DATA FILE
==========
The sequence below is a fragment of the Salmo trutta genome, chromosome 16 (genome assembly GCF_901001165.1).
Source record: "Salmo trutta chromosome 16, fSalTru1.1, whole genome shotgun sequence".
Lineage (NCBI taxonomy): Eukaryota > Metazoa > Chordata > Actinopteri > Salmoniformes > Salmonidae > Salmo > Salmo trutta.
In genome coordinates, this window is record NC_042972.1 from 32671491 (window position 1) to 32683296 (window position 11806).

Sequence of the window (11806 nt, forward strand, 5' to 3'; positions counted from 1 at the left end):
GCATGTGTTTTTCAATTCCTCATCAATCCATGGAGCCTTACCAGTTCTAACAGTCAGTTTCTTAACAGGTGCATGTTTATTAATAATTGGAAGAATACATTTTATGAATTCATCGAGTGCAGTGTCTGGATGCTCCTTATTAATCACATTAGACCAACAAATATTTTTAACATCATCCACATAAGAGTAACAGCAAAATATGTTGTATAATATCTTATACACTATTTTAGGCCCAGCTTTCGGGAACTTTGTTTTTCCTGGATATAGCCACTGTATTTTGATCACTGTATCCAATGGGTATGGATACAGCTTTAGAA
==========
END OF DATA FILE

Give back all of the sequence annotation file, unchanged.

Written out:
The sequence below is a fragment of the Salmo trutta genome, chromosome 16 (genome assembly GCF_901001165.1).
Source record: "Salmo trutta chromosome 16, fSalTru1.1, whole genome shotgun sequence".
Lineage (NCBI taxonomy): Eukaryota > Metazoa > Chordata > Actinopteri > Salmoniformes > Salmonidae > Salmo > Salmo trutta.
In genome coordinates, this window is record NC_042972.1 from 32671491 (window position 1) to 32683296 (window position 11806).

Sequence of the window (11806 nt, forward strand, 5' to 3'; positions counted from 1 at the left end):
GCATGTGTTTTTCAATTCCTCATCAATCCATGGAGCCTTACCAGTTCTAACAGTCAGTTTCTTAACAGGTGCATGTTTATTAATAATTGGAAGAATACATTTTATGAATTCATCGAGTGCAGTGTCTGGATGCTCCTTATTAATCACATTAGACCAACAAATATTTTTAACATCATCCACATAAGAGTAACAGCAAAATATGTTGTATAATATCTTATACACTATTTTAGGCCCAGCTTTCGGGAACTTTGTTTTTCCTGGATATAGCCACTGTATTTTGATCACTGTATCCAATGGGTATGGATACAGCTTTAGAA